Whilce Portacio: Ha! Yes, odor can be a powerful inducement. Luckily, along with the odor, Glen had the kind of story every artist hopes for. I waited a long time for a creator-owned idea I could really sink my teeth into. This idea has everthing, great characters, diverse designs, a terrific Sci-Fi hook and the kind of world building that allows me really let my imagination run wild.
Glen Brunswick: I first saw Whilce's work on the classic Heroes Reborn IRON MAN book for Marvel. It struck me that for the first time I really felt that his Iron Man suit could actually exist in the real world. Whilce is constantly thinking about what he can bring to the design that will make it look functional as well as cool. When you've got a Sci-Fi premise, you want an artist that will help suspend the audience's disbeif--that's Whilce strong suit. He was the perfect choice for NON-HUMANS.
In just the first issue, you two have managed to create a rich world, engaging story and introduce us to nearly a dozen characters. Can you tell us a bit about the creative process and how you two were able to successfully accomplish this?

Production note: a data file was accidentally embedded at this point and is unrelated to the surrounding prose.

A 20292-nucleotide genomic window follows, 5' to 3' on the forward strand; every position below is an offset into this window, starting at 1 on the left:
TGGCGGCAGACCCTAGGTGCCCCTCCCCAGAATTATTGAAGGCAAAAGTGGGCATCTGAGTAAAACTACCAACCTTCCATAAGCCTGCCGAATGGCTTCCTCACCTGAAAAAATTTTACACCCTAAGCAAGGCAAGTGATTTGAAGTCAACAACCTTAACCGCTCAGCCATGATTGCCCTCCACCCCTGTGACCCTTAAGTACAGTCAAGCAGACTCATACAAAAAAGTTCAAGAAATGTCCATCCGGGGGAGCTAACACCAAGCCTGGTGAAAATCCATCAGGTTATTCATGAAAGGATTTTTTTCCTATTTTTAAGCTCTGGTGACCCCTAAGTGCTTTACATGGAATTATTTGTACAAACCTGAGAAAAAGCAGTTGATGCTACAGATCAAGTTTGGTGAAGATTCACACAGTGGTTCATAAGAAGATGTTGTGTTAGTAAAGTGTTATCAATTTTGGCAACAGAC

Glen Brunswick: I wrote a draft which I then gave to Whilce. He liked it, but then had an idea for a different opening that we both liked. I took his idea and wrote a new opening scene which worked for us both. A week or two later Whilce had another idea to introduce the world on the first two pages. I liked what he had in mind so I told him just to draw it and I'd fill in the dialogue later. It's been a really organic process for us both. I think we've both really come to trust each other in an effort to just make a greater whole. It's a natural partnership that seems to work well for us both.
Whilce Portacio: I think in the beginning I felt that Glen was being patient and allowing me to voice my ideas. As we got into it I realized that he actually liked a good deal of what I had to contribute creatively. In that way it's been a very nice environment to produce the work. We both have the freedom to express what we feel works and what doesn't.